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4-Day Defensive Handgun

Front Sight Course Review

Herb S. (March 2013)

Editor's Note: Contains account of student who shot himself through both legs.... read and learn.   Safety rules for firearm handling are very important.
  • 4-Day Defensive Handgun

  • Student: Herb Smith
  • Occupation: PD/Sheriff
  • Weapon: Sig 226, 40 S&W
  • Rounds Fired: 600 rounds (+-)
  • Number Course Taken: 14th courses taken at FS. Previously taken Advanced Tactics and Handgun Combat Master Prep. Took 4-Day Handgun to be with Family members.
  • Student Rating: 10/10 (Awesome)
  • Course: Front Sight

My wife and daughter and five other friends from our church enjoyed another mid-week Basic 4-Day Def. Handgun course this last weekend, March 25-28. We stayed at the newly built Wine Ridge Resort Cottages, just off Winery Rd. from the main highway. Very nice places, well equipped and affordable with FS Student price breaks. Check out their web sight. We rented out three of them for the week. It's a nice alternative to the Saddle West if they're booked up, or you have a group or family and you'd like to prepare your own meals. Each cottage comes furnished with a complete kitchen, separate bedroom with a Queen, and a fold-out sofa in the dining area. The management, Don and Phyllis, are wonderful folks, and you'll thoroughly enjoy your stay. It's also on the south end of Pahrump, so just a bit closer to FS. A great place to stay.

I brought my Sigsaur 226 to town this time, with both my .357 and .40 barrels, shooting the .357 Sig. the first two days, and the .40 S&W the last two days. I enjoyed both, but preferred the .40; just a tad more controllable and accurate. My wife Debbie shot her SA XD .40 S&W, and my 17 year old daughter Christa her Glock 23, .40 S&W. We brought 2200 rounds with us, and came home with about 380, so shot a little over the 1800 rounds at 600 apiece for the course. Bring a few boxes extra as the course may go over just a tad. But our range master was very good about monitoring the consumption of our ammo. Always good to have a bit extra on hand just in case. Stockpile Defense had ammo for sale, but .40 S&W was $21 a box, 9mm was $17, .38 was $19.50, .45 ACP was $23.50, .38 Special was $19.50, and .377 Sig. was $24. So, not cheap, and they like you to sell back what you don't use. Understandable. They need to have ammo for folks who run out or can't fly it in from the east coast. Glad we live closer so we can haul it there.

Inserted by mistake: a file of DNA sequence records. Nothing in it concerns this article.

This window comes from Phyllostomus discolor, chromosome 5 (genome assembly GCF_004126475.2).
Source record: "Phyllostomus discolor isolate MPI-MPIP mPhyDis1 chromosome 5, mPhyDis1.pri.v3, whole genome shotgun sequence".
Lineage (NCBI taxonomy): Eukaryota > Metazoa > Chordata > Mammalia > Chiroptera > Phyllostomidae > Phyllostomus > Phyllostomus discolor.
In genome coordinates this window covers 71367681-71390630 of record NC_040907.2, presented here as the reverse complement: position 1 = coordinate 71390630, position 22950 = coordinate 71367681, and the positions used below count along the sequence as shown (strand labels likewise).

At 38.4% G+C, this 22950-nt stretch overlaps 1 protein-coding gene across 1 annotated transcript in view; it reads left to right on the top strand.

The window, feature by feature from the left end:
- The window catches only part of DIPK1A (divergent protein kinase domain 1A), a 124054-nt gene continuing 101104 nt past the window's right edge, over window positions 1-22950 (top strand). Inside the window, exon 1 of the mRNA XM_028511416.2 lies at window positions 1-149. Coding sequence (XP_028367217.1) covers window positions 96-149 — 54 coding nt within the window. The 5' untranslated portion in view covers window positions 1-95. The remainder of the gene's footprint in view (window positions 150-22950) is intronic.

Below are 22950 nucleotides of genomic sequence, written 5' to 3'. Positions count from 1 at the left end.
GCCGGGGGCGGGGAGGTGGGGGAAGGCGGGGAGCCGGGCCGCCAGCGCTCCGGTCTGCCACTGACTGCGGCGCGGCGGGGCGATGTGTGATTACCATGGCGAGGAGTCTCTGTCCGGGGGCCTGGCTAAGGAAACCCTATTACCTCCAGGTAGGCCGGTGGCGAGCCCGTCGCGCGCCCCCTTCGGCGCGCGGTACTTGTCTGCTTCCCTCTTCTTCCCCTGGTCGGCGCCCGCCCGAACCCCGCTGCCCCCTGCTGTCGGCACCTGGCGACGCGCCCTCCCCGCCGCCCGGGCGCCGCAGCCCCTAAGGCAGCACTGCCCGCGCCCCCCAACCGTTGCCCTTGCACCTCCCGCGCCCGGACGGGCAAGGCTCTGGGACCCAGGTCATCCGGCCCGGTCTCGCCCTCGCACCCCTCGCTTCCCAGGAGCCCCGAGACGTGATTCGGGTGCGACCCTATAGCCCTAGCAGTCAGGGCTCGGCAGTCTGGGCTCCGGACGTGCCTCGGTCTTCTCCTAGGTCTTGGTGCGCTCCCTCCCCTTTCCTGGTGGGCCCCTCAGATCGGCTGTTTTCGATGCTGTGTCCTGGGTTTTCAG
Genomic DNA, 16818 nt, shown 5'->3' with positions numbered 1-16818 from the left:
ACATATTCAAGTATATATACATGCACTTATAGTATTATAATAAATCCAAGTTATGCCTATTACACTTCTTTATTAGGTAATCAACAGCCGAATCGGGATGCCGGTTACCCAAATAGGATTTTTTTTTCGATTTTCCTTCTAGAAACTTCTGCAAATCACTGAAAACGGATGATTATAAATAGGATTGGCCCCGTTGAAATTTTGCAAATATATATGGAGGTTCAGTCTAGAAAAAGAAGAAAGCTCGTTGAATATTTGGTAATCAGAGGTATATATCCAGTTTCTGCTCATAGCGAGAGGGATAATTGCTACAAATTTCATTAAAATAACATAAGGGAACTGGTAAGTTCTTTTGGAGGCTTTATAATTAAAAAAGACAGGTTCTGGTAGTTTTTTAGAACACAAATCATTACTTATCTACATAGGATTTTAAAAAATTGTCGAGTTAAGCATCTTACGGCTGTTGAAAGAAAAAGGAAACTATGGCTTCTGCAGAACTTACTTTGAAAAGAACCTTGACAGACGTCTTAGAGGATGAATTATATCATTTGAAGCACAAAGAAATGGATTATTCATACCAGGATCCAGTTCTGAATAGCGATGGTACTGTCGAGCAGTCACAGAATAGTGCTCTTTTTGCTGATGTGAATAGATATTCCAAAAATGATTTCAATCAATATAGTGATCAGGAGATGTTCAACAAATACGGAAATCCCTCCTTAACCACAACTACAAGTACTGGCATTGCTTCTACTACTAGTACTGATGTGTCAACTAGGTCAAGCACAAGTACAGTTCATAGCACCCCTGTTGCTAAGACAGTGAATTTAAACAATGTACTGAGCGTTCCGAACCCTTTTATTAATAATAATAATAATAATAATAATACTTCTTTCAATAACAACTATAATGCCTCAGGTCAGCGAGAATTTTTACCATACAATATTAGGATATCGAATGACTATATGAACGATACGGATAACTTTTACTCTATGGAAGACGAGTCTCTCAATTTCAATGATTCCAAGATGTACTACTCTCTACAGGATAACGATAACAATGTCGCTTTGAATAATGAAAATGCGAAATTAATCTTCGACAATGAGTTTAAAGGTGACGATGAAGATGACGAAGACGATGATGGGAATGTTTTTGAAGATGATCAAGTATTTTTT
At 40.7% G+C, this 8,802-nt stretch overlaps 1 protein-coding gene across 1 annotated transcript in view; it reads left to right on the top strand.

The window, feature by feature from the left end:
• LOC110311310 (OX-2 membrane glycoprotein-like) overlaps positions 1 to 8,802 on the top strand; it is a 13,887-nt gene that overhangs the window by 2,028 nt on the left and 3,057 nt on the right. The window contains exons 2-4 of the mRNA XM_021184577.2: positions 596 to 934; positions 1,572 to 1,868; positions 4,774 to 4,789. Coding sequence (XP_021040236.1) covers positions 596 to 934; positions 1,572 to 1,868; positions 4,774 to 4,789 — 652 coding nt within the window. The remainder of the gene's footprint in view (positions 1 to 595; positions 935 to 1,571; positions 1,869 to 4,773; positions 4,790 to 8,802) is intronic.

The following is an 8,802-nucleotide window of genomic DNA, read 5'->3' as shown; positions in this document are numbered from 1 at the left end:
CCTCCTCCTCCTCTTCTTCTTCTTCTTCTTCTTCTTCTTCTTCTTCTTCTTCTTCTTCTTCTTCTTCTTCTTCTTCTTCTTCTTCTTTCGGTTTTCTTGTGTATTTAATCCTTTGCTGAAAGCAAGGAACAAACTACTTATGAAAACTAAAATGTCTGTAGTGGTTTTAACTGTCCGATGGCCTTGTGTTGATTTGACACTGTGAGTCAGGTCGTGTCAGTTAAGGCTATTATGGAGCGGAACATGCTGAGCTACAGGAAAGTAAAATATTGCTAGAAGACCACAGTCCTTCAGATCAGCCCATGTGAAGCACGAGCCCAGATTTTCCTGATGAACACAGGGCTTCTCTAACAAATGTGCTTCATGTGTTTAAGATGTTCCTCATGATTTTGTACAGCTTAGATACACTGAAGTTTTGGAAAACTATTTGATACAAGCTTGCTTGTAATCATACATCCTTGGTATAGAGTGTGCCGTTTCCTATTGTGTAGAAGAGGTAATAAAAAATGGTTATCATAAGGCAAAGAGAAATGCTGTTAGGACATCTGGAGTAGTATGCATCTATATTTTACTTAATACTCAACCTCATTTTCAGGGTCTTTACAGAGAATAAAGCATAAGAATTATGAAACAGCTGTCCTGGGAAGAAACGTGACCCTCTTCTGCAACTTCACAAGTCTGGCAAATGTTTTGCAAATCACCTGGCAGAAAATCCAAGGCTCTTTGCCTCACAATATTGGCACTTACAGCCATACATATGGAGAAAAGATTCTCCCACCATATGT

FS anticipated a record breaking attendance on Monday morning, and they weren't mistaken. Over a thousand people where there, but not so surprising, FS was prepared and handled the logistics of it all very well. There was a bit of a stack up at the front gate in the morning, but we all entered in fairly good order. The registration line was extremely well managed, with hardly any line up before personnel would walk down and pick off individuals and groups, check off their reservation, register and place them on a range with an e-notepad, and direct them to the equipment-check tables. We were there and processed within five minutes, believe it or not. The only thing that made it longer was glad handing and chatting with all the friends we see when we come, mostly range personnel that we've gotten to know over the years. It's always good to reconnect with everybody, even some attendees that we coincide with who we've practice with previously... and of course, starting to make yet new friends and acquaintances. That first morning is always such a crisp and joyful atmosphere, with the anticipation of shooting and practicing and learning for the next several days, and making new memories. This was no exception.